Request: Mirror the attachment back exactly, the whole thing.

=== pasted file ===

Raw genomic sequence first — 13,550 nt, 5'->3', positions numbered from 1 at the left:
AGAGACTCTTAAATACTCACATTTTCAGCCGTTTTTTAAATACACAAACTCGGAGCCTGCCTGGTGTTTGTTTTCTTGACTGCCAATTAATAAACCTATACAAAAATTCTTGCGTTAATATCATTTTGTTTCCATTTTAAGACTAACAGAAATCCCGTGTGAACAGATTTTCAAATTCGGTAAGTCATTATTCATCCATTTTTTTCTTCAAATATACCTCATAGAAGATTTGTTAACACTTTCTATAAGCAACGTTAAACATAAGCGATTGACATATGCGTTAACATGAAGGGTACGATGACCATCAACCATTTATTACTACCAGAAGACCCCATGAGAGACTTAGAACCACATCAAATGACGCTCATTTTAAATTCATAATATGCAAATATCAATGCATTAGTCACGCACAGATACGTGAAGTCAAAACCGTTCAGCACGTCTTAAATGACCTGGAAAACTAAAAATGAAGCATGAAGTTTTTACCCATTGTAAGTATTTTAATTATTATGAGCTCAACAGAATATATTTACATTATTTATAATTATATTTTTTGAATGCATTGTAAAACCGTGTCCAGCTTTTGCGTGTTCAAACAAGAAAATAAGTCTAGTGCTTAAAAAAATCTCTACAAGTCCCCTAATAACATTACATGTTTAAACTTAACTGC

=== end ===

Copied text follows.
Raw genomic sequence first — 13,550 nt, 5'->3', positions numbered from 1 at the left:
AGAGACTCTTAAATACTCACATTTTCAGCCGTTTTTTAAATACACAAACTCGGAGCCTGCCTGGTGTTTGTTTTCTTGACTGCCAATTAATAAACCTATACAAAAATTCTTGCGTTAATATCATTTTGTTTCCATTTTAAGACTAACAGAAATCCCGTGTGAACAGATTTTCAAATTCGGTAAGTCATTATTCATCCATTTTTTTCTTCAAATATACCTCATAGAAGATTTGTTAACACTTTCTATAAGCAACGTTAAACATAAGCGATTGACATATGCGTTAACATGAAGGGTACGATGACCATCAACCATTTATTACTACCAGAAGACCCCATGAGAGACTTAGAACCACATCAAATGACGCTCATTTTAAATTCATAATATGCAAATATCAATGCATTAGTCACGCACAGATACGTGAAGTCAAAACCGTTCAGCACGTCTTAAATGACCTGGAAAACTAAAAATGAAGCATGAAGTTTTTACCCATTGTAAGTATTTTAATTATTATGAGCTCAACAGAATATATTTACATTATTTATAATTATATTTTTTGAATGCATTGTAAAACCGTGTCCAGCTTTTGCGTGTTCAAACAAGAAAATAAGTCTAGTGCTTAAAAAAATCTCTACAAGTCCCCTAATAACATTACATGTTTAAACTTAACTGC